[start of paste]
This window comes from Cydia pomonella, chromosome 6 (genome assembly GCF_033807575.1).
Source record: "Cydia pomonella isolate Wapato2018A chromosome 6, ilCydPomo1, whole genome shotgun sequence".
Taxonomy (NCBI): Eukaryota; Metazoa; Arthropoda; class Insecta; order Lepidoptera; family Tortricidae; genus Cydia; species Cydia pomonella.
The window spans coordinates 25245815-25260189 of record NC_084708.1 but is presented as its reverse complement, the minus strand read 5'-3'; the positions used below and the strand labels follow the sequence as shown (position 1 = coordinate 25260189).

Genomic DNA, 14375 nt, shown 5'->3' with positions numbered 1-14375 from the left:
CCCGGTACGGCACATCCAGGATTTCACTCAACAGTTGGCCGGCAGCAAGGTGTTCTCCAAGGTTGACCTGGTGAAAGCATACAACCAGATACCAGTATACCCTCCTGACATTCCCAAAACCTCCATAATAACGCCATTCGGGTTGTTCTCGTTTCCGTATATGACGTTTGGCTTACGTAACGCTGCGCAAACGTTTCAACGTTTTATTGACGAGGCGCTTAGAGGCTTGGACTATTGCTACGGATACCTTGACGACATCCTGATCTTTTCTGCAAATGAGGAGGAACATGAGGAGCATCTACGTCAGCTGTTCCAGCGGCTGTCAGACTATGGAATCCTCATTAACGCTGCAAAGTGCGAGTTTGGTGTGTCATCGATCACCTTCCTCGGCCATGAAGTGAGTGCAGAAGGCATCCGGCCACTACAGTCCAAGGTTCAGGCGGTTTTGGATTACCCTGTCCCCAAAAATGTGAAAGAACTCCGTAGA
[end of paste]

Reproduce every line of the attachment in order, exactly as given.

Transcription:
This window comes from Cydia pomonella, chromosome 6 (genome assembly GCF_033807575.1).
Source record: "Cydia pomonella isolate Wapato2018A chromosome 6, ilCydPomo1, whole genome shotgun sequence".
Taxonomy (NCBI): Eukaryota; Metazoa; Arthropoda; class Insecta; order Lepidoptera; family Tortricidae; genus Cydia; species Cydia pomonella.
The window spans coordinates 25245815-25260189 of record NC_084708.1 but is presented as its reverse complement, the minus strand read 5'-3'; the positions used below and the strand labels follow the sequence as shown (position 1 = coordinate 25260189).

Genomic DNA, 14375 nt, shown 5'->3' with positions numbered 1-14375 from the left:
CCCGGTACGGCACATCCAGGATTTCACTCAACAGTTGGCCGGCAGCAAGGTGTTCTCCAAGGTTGACCTGGTGAAAGCATACAACCAGATACCAGTATACCCTCCTGACATTCCCAAAACCTCCATAATAACGCCATTCGGGTTGTTCTCGTTTCCGTATATGACGTTTGGCTTACGTAACGCTGCGCAAACGTTTCAACGTTTTATTGACGAGGCGCTTAGAGGCTTGGACTATTGCTACGGATACCTTGACGACATCCTGATCTTTTCTGCAAATGAGGAGGAACATGAGGAGCATCTACGTCAGCTGTTCCAGCGGCTGTCAGACTATGGAATCCTCATTAACGCTGCAAAGTGCGAGTTTGGTGTGTCATCGATCACCTTCCTCGGCCATGAAGTGAGTGCAGAAGGCATCCGGCCACTACAGTCCAAGGTTCAGGCGGTTTTGGATTACCCTGTCCCCAAAAATGTGAAAGAACTCCGTAGA